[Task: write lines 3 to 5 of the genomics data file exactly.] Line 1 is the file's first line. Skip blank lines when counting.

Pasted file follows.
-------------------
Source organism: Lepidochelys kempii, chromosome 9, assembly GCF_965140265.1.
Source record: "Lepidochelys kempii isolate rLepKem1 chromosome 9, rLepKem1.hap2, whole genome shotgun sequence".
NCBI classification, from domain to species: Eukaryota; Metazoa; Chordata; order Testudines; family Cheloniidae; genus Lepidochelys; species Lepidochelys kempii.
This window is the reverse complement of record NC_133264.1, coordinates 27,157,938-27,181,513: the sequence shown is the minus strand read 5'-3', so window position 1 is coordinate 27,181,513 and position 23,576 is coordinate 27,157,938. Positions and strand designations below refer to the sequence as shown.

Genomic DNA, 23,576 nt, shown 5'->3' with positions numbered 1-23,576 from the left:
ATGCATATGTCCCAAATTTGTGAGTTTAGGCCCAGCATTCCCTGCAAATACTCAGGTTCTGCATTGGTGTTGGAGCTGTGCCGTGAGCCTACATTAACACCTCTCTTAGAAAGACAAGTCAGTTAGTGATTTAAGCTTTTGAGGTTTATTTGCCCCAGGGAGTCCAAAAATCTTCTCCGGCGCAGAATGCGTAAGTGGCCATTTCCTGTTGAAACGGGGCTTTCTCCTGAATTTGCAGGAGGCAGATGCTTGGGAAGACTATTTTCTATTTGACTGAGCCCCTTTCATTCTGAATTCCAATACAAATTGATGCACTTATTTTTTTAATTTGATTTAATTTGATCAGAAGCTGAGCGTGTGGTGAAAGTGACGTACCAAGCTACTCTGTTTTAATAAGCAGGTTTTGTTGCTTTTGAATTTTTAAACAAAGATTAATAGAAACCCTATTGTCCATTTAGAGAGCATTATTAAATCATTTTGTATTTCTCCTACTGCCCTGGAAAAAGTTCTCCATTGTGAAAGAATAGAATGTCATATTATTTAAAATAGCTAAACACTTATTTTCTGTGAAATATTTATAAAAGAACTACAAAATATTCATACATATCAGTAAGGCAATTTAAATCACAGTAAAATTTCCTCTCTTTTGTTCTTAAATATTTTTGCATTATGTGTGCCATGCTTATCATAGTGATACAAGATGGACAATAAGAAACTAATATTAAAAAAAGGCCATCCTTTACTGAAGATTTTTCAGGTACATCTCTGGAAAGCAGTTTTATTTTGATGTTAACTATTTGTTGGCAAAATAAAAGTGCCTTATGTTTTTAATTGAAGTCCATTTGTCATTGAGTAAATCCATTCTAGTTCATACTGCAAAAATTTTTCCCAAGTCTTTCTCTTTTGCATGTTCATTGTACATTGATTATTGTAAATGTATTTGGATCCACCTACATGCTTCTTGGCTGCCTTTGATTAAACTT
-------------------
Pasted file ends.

NCBI classification, from domain to species: Eukaryota; Metazoa; Chordata; order Testudines; family Cheloniidae; genus Lepidochelys; species Lepidochelys kempii.
This window is the reverse complement of record NC_133264.1, coordinates 27,157,938-27,181,513: the sequence shown is the minus strand read 5'-3', so window position 1 is coordinate 27,181,513 and position 23,576 is coordinate 27,157,938. Positions and strand designations below refer to the sequence as shown.

Genomic DNA, 23,576 nt, shown 5'->3' with positions numbered 1-23,576 from the left: